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Thread: question on logs

  1. #1

    question on logs

    im am a logger in north idaho i have recently found some old white pine snags and was wondering if they would be good logs to build a home with. they r pretty old, very big, grey in color and have some checks in them. by big i mean about four foot on the but. i fell a couple of them and they held together really good. no breaks and the checks didnt open up at all. i planed on taking the most uniform pieces out of the middle of the tree. i dont know much about building a log home but they r beautiful logs and if they would work i would like to build by home out of them. any info would be great

  2. #2
    LHBA Member rreidnauer's Avatar
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    Wow, 4 foot butts sounds like they'd be a bit too big to look right, but I suppose it could be done none-the-less. As long as rot hasn't set in, I see no reason why they couldn't be used. In reality, the LHBA method of building doesn't really even require a ton of strength for the wall logs, since the design itself is so incredibly stout to begin with.

    In the infamous words of founder, Skip Ellsworth, "Use what you got."
    Last edited by rreidnauer; 06-30-2013 at 04:06 PM.
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  3. #3
    LHBA Member rckclmbr428's Avatar
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    I like big butts and I cannot lie
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  4. #4
    LHBA Member WNYcabinplannin's Avatar
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    Tell us more! Where are you? How many logs with butts over 2' do you have?
    Of course the biggest ones might be best for the ridgepole and bottom courses.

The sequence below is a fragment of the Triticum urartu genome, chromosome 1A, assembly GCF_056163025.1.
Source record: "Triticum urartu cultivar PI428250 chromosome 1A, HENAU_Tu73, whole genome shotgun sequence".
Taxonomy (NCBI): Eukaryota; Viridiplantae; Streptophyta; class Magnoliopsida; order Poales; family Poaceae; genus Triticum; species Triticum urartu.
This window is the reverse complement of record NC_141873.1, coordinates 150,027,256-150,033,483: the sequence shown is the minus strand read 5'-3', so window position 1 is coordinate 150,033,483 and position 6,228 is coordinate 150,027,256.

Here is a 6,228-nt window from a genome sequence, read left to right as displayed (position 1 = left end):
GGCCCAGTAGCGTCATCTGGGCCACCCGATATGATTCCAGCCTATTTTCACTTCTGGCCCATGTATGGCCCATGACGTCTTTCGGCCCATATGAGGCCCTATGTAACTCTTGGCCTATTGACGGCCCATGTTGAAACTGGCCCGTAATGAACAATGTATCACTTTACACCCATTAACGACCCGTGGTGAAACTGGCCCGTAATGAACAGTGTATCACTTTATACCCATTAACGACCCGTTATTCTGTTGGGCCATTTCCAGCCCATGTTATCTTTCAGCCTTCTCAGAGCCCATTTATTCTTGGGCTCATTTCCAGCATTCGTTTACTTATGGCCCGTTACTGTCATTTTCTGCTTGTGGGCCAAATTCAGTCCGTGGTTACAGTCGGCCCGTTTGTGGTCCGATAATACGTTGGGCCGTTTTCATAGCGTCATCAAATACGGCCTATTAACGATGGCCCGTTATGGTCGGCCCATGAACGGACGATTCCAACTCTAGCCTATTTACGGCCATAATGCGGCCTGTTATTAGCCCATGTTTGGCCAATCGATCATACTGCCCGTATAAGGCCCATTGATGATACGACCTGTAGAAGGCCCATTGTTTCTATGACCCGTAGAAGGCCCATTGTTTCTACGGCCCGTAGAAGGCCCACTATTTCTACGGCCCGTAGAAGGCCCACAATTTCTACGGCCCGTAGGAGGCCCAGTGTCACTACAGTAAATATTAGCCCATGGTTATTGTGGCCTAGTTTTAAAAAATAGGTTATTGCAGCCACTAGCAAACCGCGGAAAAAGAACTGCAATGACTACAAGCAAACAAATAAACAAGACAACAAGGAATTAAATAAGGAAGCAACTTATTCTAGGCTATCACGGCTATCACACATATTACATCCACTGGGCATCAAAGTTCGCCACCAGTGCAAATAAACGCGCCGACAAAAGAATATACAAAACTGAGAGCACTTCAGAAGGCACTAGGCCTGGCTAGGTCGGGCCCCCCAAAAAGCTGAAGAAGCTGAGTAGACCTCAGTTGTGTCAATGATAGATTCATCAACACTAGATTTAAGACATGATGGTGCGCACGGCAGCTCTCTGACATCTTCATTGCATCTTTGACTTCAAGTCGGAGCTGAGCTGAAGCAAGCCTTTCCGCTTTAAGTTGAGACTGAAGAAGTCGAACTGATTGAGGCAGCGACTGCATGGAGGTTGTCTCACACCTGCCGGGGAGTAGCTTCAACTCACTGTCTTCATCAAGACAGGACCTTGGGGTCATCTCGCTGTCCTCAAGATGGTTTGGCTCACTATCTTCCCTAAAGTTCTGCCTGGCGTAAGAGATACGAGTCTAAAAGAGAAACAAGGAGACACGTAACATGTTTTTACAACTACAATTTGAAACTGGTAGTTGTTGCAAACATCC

You'll hear often here, "Take the class!"
    Even if you don't, Or ever build a log home with them, you might be able to sell them to a local LHBA log homebuilder for more than the mill will give you.
    I'm almost finished with my log cabin, or I'D be hitting you up for a few truckloads of them!
    My logs are on the larger side of the scale, and I have absolutely no regrets

  5. #5
    LHBA Member CrossingtheRubicon's Avatar
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    I never thought I would hear a Sir Mixalot reference when talking about home logs. This is great!

    Quote Originally Posted by rckclmbr428 View Post
    I like big butts and I cannot lie

  6. #6
    i live in st. maries its about 1 hour from couer d alene. the logs come from the floodwoods which is by the dworeshack resivore. i think there is about 11 of the snags on the job im on now all have about four foot butts on them..next job has some more in them. some of the but r rotten but im taking the uniform logs out of the middle of the tree. i was thinking about cutting some lumber out of the but that didnt have rot in them. i would like to keep my logs bigger than 27 inches to about 37 inches. what r the advantags of building lhba method over the over the compression fittings

  7. #7
    LHBA Member rreidnauer's Avatar
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    Top three advantages that come to mind are:
    1) No need to figure for settling (no window/door settling pockets or roof jacks)
    2) Less skill/precision required (compared to scribing and fitting logs)
    3) Can build with unseasoned logs with no detrimental effects (not that it would matter in your case)
    All my bad forum habits I learned from LHN

    Rod Reidnauer
    Class of Apr. 9-10, 2005
    Thinking outside the vinyl sided box

  8. #8
    LHBA Member rocklock's Avatar
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    IMHO the best logs to build with are those that are about the same size. How many are needed. If you have logs that average 20 in (24 butt and 16 in top) and want an eight foot wall then you only need about 20 logs if you want two stories then you will need twice as many plus other logs.
    I would not build with 4 foot logs. 2 foot logs work well. Sell the really big ones. Save the really straight ones for some ones log home. Note. All calculations are bare min.
    Dave
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  9. #9
    LHBA Member
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    WNYcabinplannin, you sure do have a nice butt...

  10. #10
    LHBA Member loghousenut's Avatar
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    Quote Originally Posted by Basil View Post
    WNYcabinplannin, you sure do have a nice butt...
    He hears that a lot.

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